40 Soc.sec.rep.ser. 125, Unempl.ins.rep. (cch) P 17167abobby Smith, Social Security # 345-50-9267, Plaintiff-appellant, v. Louis W. Sullivan, Secretary of Health & Human Services,defendant-appellee.bobby L. Rusher, Plaintiff-appellant, v. Department of Health & Human Services, Defendant-appellee.june Seegraves, Social Security # 491-48-5054, Plaintiff-appellant, v. Louis W. Sullivan, Secretary of Health & Human Services,defendant-appellee.robin Decker, Sr., Social Security # 431-98-9026, Plaintiff-appellant, v. Louis W. Sullivan, M.d., Secretary, Health & Human Services,defendant-appellee.della Wells, Social Security # 430-94-0508, Plaintiff-appellant, v. Louis W. Sullivan, M.d., Secretary of the Department Ofhealth & Human Services, Defendant-appellee.bobby Kirksey, Plaintiff-appellant, v. Department of Health & Human Services, Defendant-appellee, 986 F.2d 232 (8th Cir. 1993)

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US Court of Appeals for the Eighth Circuit - 986 F.2d 232 (8th Cir. 1993)

Submitted Jan. 14, 1993. Decided Feb. 17, 1993. Rehearing and Rehearing En BancDenied April 19, 1993


Anthony W. Bartels, Jonesboro, AR, argued, for plaintiffs-appellants.

Charlotte M. Connery-Aujla, Dept. of Health and Human Services, Baltimore, MD, argued (Michael W. Spades, Jr., Asst. U.S. Atty., on the brief), for defendants-appellees.

Before JOHN R. GIBSON, Circuit Judge, BRIGHT, Senior Circuit Judge, and BOWMAN, Circuit Judge.

JOHN R. GIBSON, Circuit Judge.


Bobby Smith, the recipient of social security benefits, and Anthony W. Bartels, his lawyer, appeal from a magistrate judge's1  order stating that the federal courts did not have authority to award attorneys' fees for a claimant's administrative level representation, see 42 U.S.C.A. § 406 (1991), and awarding attorneys' fees in an amount that was less than twenty-five percent of past-due benefits. We affirm.2 

After the Secretary denied Smith's application for social security benefits, Smith successfully appealed to the district court. The district court remanded the case to the Secretary with instructions to award Smith past-due benefits. Bartels then applied to the district court for attorneys' fees in an amount equal to twenty-five percent of Smith's past-due benefits. Bartels' itemization of hours spent on the case included hours spent representing Smith at the administrative level, as well as before the district court. The magistrate judge determined that he could not award attorneys' fees for services rendered at the administrative level. The magistrate judge then awarded $100 per hour for services rendered at the district court level, provided that amount ($1,900 total) did not exceed twenty-five percent of Smith's past-due benefits. This appeal followed.

Relying on Webb v. Richardson, 472 F.2d 529 (6th Cir. 1972), and Dearing v. Secretary of Health & Human Services, 815 F.2d 1082 (6th Cir. 1987), Bartels argues that the tribunal which upholds a claim for disability benefits is the tribunal that should award attorneys' fees for all services rendered, including those at the administrative level. We have already addressed this issue in Fenix v. Finch, 436 F.2d 831, 838 (8th Cir. 1971). We held that the federal courts do not have jurisdiction to award fees for administrative level services. Id. We are required to follow Fenix, and therefore, must reject Bartels' arguments. See Deviries v. Prudential-Bache Sec., Inc., 805 F.2d 326, 328 (8th Cir. 1986); see also United States v. Lewellyn, 723 F.2d 615, 616 (8th Cir. 1983) ("Only the court en banc is empowered to change an existing rule of law."). We also note that six circuits3  agree with Fenix, and only the Sixth Circuit has adopted Bartels' proposal.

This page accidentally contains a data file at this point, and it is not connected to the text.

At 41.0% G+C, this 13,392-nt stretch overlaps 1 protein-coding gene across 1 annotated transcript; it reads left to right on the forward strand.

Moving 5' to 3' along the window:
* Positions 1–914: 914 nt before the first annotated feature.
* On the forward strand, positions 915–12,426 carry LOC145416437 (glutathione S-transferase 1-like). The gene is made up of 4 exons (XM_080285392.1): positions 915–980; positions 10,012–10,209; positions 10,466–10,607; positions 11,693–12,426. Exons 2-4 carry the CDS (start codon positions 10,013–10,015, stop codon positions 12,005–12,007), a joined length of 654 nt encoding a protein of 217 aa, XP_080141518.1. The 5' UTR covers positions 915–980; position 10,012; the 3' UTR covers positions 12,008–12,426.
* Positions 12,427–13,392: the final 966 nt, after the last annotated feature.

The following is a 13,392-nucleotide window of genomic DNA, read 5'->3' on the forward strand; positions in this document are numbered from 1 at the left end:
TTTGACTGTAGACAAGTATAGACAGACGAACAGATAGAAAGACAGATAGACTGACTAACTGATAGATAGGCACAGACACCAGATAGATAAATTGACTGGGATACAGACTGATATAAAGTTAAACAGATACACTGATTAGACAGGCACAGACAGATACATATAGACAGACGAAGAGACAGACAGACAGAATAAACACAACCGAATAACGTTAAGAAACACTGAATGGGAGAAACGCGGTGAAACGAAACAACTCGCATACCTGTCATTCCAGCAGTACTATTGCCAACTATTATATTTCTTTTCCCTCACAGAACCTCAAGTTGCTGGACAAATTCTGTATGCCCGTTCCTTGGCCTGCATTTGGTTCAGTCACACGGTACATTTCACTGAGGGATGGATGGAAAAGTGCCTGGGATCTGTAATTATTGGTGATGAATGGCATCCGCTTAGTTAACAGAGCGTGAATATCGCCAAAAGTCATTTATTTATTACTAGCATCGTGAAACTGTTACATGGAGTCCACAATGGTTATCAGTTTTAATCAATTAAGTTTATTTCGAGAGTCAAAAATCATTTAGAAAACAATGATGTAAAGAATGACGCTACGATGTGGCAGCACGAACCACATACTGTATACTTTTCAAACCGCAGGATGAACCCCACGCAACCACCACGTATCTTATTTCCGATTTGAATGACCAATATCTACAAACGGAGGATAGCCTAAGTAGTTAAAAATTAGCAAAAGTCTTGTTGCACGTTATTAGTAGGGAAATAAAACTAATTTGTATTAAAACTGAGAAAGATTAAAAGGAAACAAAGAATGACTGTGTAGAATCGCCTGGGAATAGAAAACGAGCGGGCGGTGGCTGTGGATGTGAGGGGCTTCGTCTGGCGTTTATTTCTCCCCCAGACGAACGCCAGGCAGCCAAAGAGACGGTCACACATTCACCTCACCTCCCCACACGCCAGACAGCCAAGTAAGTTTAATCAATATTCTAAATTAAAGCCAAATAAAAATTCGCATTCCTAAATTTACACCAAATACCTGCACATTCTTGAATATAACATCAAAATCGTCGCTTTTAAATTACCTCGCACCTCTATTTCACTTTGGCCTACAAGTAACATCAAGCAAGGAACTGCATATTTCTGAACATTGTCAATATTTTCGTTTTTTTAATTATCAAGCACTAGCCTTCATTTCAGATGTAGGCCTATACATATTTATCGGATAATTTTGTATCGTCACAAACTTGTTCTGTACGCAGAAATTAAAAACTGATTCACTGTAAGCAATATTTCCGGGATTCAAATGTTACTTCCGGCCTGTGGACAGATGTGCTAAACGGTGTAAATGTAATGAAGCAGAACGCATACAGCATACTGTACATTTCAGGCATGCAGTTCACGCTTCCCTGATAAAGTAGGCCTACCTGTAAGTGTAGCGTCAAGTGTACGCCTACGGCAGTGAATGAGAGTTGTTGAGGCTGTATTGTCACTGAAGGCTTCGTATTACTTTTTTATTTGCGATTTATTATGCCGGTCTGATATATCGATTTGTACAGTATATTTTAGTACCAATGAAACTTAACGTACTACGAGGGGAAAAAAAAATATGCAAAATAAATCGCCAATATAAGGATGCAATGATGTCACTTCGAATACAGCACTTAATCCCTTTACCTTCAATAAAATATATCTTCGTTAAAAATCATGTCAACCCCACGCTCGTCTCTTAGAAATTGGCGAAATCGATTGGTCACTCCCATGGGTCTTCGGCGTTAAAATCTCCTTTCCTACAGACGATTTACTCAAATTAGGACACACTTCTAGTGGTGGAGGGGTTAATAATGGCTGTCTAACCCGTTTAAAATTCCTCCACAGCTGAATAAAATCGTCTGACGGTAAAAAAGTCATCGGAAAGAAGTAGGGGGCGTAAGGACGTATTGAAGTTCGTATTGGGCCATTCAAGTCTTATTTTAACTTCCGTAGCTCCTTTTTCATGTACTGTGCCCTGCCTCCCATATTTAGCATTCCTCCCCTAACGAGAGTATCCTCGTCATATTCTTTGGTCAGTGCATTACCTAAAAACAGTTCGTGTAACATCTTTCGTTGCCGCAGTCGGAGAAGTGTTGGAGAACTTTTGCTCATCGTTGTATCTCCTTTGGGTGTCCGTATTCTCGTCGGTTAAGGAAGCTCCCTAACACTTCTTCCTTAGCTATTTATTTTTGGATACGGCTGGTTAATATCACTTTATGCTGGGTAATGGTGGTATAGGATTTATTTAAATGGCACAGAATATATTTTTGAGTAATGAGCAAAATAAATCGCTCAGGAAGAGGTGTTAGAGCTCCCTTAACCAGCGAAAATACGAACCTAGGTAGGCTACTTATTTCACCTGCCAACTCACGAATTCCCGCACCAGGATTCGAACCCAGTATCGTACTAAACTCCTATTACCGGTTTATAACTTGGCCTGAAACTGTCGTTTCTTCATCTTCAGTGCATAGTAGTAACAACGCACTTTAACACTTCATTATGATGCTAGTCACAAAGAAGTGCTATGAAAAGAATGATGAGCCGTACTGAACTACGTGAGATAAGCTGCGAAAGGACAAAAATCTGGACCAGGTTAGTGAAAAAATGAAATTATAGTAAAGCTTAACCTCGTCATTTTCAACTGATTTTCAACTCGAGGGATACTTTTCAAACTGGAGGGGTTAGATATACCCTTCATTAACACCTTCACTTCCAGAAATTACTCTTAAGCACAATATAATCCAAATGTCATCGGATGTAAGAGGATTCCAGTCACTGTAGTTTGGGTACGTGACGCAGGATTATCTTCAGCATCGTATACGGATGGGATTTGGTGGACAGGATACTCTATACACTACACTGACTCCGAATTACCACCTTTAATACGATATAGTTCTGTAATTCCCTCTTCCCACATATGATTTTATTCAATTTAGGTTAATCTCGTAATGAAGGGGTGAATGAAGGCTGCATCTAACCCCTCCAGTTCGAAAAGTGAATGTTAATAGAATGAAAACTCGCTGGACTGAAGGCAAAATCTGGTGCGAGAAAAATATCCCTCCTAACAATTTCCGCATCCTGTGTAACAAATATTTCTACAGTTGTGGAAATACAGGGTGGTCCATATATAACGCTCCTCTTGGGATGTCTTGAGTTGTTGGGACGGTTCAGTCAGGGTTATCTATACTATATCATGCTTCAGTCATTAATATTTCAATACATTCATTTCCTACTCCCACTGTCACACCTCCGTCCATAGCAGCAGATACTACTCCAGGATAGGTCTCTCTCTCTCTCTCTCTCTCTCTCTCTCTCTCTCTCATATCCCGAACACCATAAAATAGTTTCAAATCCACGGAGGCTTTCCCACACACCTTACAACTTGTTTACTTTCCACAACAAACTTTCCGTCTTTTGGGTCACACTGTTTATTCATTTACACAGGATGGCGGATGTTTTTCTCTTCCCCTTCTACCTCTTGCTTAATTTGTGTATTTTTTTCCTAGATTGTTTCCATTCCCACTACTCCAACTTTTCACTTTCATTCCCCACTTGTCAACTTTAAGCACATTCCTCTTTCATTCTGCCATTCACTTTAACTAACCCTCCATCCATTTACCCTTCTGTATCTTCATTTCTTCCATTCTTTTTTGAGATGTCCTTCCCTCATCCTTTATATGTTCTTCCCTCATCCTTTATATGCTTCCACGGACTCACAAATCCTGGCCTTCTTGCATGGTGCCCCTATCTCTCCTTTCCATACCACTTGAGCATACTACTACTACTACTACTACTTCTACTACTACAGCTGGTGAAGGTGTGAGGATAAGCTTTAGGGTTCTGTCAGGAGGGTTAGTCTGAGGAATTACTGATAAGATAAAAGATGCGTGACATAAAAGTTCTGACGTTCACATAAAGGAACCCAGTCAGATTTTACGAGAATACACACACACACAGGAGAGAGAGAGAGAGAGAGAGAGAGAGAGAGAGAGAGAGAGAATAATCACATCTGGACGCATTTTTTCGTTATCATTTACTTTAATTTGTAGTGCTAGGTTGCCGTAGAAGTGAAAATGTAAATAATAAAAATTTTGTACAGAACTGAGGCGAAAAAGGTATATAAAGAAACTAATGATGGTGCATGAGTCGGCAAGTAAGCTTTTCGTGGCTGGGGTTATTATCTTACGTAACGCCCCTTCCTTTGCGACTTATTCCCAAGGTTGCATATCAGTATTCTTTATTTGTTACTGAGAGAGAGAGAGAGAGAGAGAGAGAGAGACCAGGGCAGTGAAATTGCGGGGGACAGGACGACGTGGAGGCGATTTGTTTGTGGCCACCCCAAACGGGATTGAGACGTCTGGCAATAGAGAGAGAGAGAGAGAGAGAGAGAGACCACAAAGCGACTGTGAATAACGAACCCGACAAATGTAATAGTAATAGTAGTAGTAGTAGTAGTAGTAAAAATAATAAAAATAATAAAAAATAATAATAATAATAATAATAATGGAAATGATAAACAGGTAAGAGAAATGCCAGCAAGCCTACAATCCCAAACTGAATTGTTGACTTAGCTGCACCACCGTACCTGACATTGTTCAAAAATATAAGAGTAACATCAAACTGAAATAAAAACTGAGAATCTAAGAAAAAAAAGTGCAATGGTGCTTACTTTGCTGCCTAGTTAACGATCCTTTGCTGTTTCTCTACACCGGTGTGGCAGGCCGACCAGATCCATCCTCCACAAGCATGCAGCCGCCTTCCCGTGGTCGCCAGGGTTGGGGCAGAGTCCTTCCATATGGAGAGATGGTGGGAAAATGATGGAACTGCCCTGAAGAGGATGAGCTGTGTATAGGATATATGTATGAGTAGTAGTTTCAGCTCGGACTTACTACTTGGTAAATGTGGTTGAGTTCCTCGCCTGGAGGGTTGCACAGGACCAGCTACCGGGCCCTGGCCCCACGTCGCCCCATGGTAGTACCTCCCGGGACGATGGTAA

We credit Bartels, however, for he makes a telling argument about the difficulties of obtaining fees4  in social security cases and the problems that a practitioner handling social security cases must face. As he pointed out in oral argument, a practitioner who appeals successfully to this court must then seek fees in three different tribunals--the administrative agency, the district court, and this court. Although we sympathize with the attorneys who must endure these difficulties to represent social security claimants, we believe Congress or the Secretary must address such policy concerns.

Bartels also argues that the total attorneys' fee award for all levels of representation should be a standard twenty-five percent of past-due benefits, unless that amount results in a "windfall." As we stated above, the district court may award fees for representation only at its level, not all levels. The magistrate judge's award here is consistent with Cotter v. Bowen, 879 F.2d 359, 363-65 (8th Cir. 1989), and therefore, is not erroneous.

We affirm the order of the magistrate judge.

 1

The Honorable Jerry W. Cavaneau, United States Magistrate Judge for the Eastern District of Arkansas

 2

Bobby Kirksey v. Department of Health & Human Services, No. 92-3156, is dismissed from the appeal in accordance with the appellant's request

 3

Harris v. Secretary of Health and Human Servs., 836 F.2d 496 (10th Cir. 1987); Guido v. Schweiker, 775 F.2d 107 (3d Cir. 1985); MacDonald v. Weinberger, 512 F.2d 144 (9th Cir. 1975); Robinson v. Gardner, 374 F.2d 949 (4th Cir. 1967); Gardner v. Menendez, 373 F.2d 488 (1st Cir. 1967); see Gardner v. Mitchell, 391 F.2d 582 (5th Cir. 1968)

 4

The Secretary indicated in its brief that Bartels has been awarded attorneys' fees for his administrative level representation of Bobby Rusher and Della Wells